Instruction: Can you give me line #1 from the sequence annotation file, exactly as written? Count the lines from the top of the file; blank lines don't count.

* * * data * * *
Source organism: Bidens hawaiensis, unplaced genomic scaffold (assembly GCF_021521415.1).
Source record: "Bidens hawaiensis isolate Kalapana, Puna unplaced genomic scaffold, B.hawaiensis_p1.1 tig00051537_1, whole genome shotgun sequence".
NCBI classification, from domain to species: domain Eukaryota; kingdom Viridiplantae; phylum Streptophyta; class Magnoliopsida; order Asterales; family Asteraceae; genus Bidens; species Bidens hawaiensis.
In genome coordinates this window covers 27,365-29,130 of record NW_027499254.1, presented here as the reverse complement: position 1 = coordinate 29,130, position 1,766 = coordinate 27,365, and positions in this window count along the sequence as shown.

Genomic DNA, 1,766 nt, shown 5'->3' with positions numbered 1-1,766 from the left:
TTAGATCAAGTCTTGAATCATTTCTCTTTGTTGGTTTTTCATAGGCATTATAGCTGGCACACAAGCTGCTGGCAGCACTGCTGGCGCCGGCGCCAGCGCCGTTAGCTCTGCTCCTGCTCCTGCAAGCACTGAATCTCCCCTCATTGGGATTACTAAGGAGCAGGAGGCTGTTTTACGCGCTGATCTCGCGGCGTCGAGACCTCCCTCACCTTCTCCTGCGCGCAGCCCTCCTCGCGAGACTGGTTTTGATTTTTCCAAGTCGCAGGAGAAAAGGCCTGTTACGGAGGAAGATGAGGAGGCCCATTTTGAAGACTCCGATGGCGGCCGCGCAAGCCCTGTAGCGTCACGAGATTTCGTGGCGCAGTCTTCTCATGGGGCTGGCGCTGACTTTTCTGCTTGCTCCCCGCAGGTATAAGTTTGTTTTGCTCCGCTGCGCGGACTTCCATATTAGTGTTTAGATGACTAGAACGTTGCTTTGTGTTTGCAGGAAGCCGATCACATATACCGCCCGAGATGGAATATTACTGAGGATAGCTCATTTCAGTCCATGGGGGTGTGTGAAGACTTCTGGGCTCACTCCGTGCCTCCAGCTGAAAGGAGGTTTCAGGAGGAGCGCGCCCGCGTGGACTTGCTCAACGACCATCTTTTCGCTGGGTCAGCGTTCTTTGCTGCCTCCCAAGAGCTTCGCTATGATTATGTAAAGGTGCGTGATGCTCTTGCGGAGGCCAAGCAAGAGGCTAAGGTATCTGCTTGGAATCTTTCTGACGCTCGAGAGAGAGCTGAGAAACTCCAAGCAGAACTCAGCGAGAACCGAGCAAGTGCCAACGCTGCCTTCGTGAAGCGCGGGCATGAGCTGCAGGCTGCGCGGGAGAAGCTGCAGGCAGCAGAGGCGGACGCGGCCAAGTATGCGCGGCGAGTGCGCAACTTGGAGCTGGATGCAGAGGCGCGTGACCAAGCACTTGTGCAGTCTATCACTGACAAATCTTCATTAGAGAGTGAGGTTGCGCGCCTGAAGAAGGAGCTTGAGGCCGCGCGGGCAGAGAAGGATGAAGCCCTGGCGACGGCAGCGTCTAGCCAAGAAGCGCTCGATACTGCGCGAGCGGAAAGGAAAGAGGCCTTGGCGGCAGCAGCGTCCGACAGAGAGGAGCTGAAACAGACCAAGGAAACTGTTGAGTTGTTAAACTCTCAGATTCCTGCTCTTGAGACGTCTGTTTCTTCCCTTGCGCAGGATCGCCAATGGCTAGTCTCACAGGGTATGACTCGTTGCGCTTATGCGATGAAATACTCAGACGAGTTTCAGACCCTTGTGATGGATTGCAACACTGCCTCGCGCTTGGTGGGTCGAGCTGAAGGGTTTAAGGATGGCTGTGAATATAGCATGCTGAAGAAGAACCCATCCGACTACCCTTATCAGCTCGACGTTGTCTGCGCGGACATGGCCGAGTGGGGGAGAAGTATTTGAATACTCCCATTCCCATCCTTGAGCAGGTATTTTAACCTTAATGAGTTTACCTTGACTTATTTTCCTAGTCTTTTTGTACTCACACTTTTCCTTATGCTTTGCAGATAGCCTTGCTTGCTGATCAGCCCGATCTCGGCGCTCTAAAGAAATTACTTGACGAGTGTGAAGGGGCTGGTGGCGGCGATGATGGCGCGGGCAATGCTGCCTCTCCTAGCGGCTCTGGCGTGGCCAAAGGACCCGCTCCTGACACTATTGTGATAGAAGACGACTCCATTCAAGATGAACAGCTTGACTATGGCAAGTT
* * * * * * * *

Source organism: Bidens hawaiensis, unplaced genomic scaffold (assembly GCF_021521415.1).